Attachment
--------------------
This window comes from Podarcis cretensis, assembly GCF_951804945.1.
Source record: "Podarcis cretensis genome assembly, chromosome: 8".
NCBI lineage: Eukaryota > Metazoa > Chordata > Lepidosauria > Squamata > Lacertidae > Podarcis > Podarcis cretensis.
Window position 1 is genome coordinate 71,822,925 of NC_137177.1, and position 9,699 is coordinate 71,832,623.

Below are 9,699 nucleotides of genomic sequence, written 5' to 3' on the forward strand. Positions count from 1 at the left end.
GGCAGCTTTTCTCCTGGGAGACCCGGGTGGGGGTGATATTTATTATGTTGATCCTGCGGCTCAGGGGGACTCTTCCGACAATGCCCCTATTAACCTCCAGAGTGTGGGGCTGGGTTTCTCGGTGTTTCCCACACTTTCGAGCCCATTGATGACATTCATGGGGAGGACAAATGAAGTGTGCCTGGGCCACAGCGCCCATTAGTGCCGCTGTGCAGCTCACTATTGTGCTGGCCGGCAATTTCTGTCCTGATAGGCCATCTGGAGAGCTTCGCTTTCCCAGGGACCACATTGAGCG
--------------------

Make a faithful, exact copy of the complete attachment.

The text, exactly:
This window comes from Podarcis cretensis, assembly GCF_951804945.1.
Source record: "Podarcis cretensis genome assembly, chromosome: 8".
NCBI lineage: Eukaryota > Metazoa > Chordata > Lepidosauria > Squamata > Lacertidae > Podarcis > Podarcis cretensis.
Window position 1 is genome coordinate 71,822,925 of NC_137177.1, and position 9,699 is coordinate 71,832,623.

Below are 9,699 nucleotides of genomic sequence, written 5' to 3' on the forward strand. Positions count from 1 at the left end.
GGCAGCTTTTCTCCTGGGAGACCCGGGTGGGGGTGATATTTATTATGTTGATCCTGCGGCTCAGGGGGACTCTTCCGACAATGCCCCTATTAACCTCCAGAGTGTGGGGCTGGGTTTCTCGGTGTTTCCCACACTTTCGAGCCCATTGATGACATTCATGGGGAGGACAAATGAAGTGTGCCTGGGCCACAGCGCCCATTAGTGCCGCTGTGCAGCTCACTATTGTGCTGGCCGGCAATTTCTGTCCTGATAGGCCATCTGGAGAGCTTCGCTTTCCCAGGGACCACATTGAGCG